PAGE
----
The hypocrisy of Florida's freedom governor was on display again last week after a federal judge halted enforcement of a state gag order at Florida's colleges and universities. U.S. District Court Chief Judge Mark Walker of the Northern District in Tallahassee called Florida's new Stop WOKE Act, which restricts speech on college campuses in the name of promoting it, "positively dystopian." The ruling was an unbridled rebuke to Florida's increasingly authoritarian strain and a warning to everyone who cares about democracy.
The ruling came in two lawsuits -- one filed by a University of South Florida student and professor and another led by Florida A&M law professor LeRoy Pernell -- both alleging that the law illegally prevents frank discussions about the nation's racial history in classrooms. (The same judge issued a ruling in August that blocked the law from applying to workplace training.) The legislation prohibits advancing concepts that make anyone feel "guilt, anguish or other psychological distress" related to race, color, national origin or sex because of actions "committed in the past," and in college settings, the state has proposed rules tying compliance with the law to tenure reviews of faculty members.
Walker correctly lambasted the law for what it is -- a ham-handed attempt by the state to crack down on protected speech and to chill university faculty from criticizing the government. In a 139-page order issuing a preliminary injunction against the law, Walker quoted George Orwell, and held that "the powers in charge of Florida's public university system have declared the State has unfettered authority to muzzle its professors in the name of 'freedom.' " Walker found that Florida lawmakers adopted the statute this year "to confront certain viewpoints that offend the powers that be." And he blasted the state's argument that this was a workplace, not a free speech, issue.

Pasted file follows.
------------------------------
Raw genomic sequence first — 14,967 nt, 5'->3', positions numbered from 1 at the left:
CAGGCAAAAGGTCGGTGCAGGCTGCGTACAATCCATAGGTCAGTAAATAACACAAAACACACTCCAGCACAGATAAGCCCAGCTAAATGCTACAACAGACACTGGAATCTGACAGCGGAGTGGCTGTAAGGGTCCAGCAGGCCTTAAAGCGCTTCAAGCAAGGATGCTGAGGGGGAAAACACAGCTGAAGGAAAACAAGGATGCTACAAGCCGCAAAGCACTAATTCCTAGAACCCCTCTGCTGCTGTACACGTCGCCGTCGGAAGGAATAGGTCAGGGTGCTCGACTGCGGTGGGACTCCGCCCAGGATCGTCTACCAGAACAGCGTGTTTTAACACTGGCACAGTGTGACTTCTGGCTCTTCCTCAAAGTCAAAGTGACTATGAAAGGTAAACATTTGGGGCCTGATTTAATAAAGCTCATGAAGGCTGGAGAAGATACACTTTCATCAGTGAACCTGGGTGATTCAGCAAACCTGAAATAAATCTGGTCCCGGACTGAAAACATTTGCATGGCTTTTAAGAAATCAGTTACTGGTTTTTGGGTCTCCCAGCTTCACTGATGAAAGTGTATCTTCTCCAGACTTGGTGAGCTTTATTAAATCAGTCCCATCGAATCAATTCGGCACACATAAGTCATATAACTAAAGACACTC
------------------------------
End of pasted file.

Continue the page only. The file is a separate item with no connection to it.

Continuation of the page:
"(Defendants) argue that because university professors are public employees, they are simply the State's mouthpieces in university classrooms," Walker wrote. "Under this Act, professors enjoy 'academic freedom' so long as they express only those viewpoints of which the State approves," adding that, "according to Defendants, so long as professors work for the State, they must all read from the same music."
DeSantis' office said it would appeal -- no surprise there -- and the State University System would not comment. University of Florida Provost Joe Glover said the school was suspending its investigation procedures for reported violations of the law, an appropriate response that other higher education institutions in Florida should follow.
This law, which took effect July 1, was always intended to drive a racial wedge among the electorate and to inflame conspiracies about what's happening in Florida's educational system. Walker contributed further with his ruling by considering the practical effect of these restrictions on campus; "instructors can no longer express approval of affirmative action as an idea worthy of merit," he wrote. And he mused that U.S. Supreme Court Justice Sonia Sotomayor would not even be allowed to speak to a class of UF law students "about her own lived experience because it endorses affirmative action."
The ruling should be a stinging reminder to DeSantis, and to the Legislature and university system that work in lockstep with him, that Floridians outside their bubble see through the political maneuvering behind the legislation. It's another example of how the federal trial courts are but one of the few checks on a Republican administration whose hubris knows no bounds.
The Tampa Bay Times